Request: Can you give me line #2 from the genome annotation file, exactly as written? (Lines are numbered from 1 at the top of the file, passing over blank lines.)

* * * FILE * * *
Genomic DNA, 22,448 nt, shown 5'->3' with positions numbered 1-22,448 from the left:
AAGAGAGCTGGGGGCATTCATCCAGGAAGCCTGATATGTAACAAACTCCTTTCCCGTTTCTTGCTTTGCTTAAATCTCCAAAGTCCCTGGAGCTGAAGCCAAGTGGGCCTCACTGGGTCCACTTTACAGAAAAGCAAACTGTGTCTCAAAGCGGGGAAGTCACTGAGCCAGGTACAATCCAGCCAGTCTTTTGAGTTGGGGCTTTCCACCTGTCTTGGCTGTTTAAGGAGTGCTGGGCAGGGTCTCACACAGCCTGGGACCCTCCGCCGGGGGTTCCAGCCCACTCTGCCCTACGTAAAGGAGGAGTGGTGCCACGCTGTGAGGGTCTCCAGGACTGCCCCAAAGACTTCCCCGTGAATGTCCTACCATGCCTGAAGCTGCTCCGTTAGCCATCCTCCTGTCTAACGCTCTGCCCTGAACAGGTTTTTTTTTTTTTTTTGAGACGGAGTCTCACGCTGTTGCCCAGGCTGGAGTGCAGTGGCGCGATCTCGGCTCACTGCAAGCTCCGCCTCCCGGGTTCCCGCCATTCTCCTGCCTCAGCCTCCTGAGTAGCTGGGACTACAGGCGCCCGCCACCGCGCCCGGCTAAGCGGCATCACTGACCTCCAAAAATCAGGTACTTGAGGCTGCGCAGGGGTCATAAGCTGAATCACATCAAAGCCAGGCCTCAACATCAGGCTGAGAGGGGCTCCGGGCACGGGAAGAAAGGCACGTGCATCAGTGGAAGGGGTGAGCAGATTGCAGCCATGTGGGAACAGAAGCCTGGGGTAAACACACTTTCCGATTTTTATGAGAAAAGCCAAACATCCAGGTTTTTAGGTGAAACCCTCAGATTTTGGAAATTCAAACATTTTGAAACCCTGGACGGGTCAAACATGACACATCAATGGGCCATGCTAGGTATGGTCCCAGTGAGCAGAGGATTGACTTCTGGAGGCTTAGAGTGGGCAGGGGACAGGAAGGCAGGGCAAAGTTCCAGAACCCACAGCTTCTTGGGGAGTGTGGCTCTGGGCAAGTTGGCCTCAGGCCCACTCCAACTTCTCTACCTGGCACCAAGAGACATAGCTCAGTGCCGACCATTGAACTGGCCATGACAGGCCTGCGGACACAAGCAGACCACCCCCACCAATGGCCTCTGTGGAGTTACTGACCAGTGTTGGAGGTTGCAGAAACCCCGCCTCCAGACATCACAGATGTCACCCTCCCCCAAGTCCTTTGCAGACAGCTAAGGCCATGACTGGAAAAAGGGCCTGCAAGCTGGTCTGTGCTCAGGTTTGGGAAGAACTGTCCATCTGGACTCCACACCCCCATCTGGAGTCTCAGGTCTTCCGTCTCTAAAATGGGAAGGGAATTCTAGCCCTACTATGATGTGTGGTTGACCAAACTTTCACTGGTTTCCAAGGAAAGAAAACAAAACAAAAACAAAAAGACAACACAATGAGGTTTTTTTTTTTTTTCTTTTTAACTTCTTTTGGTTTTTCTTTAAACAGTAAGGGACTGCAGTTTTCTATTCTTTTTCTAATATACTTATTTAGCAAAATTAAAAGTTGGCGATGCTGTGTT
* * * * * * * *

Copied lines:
AAGAGAGCTGGGGGCATTCATCCAGGAAGCCTGATATGTAACAAACTCCTTTCCCGTTTCTTGCTTTGCTTAAATCTCCAAAGTCCCTGGAGCTGAAGCCAAGTGGGCCTCACTGGGTCCACTTTACAGAAAAGCAAACTGTGTCTCAAAGCGGGGAAGTCACTGAGCCAGGTACAATCCAGCCAGTCTTTTGAGTTGGGGCTTTCCACCTGTCTTGGCTGTTTAAGGAGTGCTGGGCAGGGTCTCACACAGCCTGGGACCCTCCGCCGGGGGTTCCAGCCCACTCTGCCCTACGTAAAGGAGGAGTGGTGCCACGCTGTGAGGGTCTCCAGGACTGCCCCAAAGACTTCCCCGTGAATGTCCTACCATGCCTGAAGCTGCTCCGTTAGCCATCCTCCTGTCTAACGCTCTGCCCTGAACAGGTTTTTTTTTTTTTTTTGAGACGGAGTCTCACGCTGTTGCCCAGGCTGGAGTGCAGTGGCGCGATCTCGGCTCACTGCAAGCTCCGCCTCCCGGGTTCCCGCCATTCTCCTGCCTCAGCCTCCTGAGTAGCTGGGACTACAGGCGCCCGCCACCGCGCCCGGCTAAGCGGCATCACTGACCTCCAAAAATCAGGTACTTGAGGCTGCGCAGGGGTCATAAGCTGAATCACATCAAAGCCAGGCCTCAACATCAGGCTGAGAGGGGCTCCGGGCACGGGAAGAAAGGCACGTGCATCAGTGGAAGGGGTGAGCAGATTGCAGCCATGTGGGAACAGAAGCCTGGGGTAAACACACTTTCCGATTTTTATGAGAAAAGCCAAACATCCAGGTTTTTAGGTGAAACCCTCAGATTTTGGAAATTCAAACATTTTGAAACCCTGGACGGGTCAAACATGACACATCAATGGGCCATGCTAGGTATGGTCCCAGTGAGCAGAGGATTGACTTCTGGAGGCTTAGAGTGGGCAGGGGACAGGAAGGCAGGGCAAAGTTCCAGAACCCACAGCTTCTTGGGGAGTGTGGCTCTGGGCAAGTTGGCCTCAGGCCCACTCCAACTTCTCTACCTGGCACCAAGAGACATAGCTCAGTGCCGACCATTGAACTGGCCATGACAGGCCTGCGGACACAAGCAGACCACCCCCACCAATGGCCTCTGTGGAGTTACTGACCAGTGTTGGAGGTTGCAGAAACCCCGCCTCCAGACATCACAGATGTCACCCTCCCCCAAGTCCTTTGCAGACAGCTAAGGCCATGACTGGAAAAAGGGCCTGCAAGCTGGTCTGTGCTCAGGTTTGGGAAGAACTGTCCATCTGGACTCCACACCCCCATCTGGAGTCTCAGGTCTTCCGTCTCTAAAATGGGAAGGGAATTCTAGCCCTACTATGATGTGTGGTTGACCAAACTTTCACTGGTTTCCAAGGAAAGAAAACAAAACAAAAACAAAAAGACAACACAATGAGGTTTTTTTTTTTTTTCTTTTTAACTTCTTTTGGTTTTTCTTTAAACAGTAAGGGACTGCAGTTTTCTATTCTTTTTCTAATATACTTATTTAGCAAAATTAAAAGTTGGCGATGCTGTGTT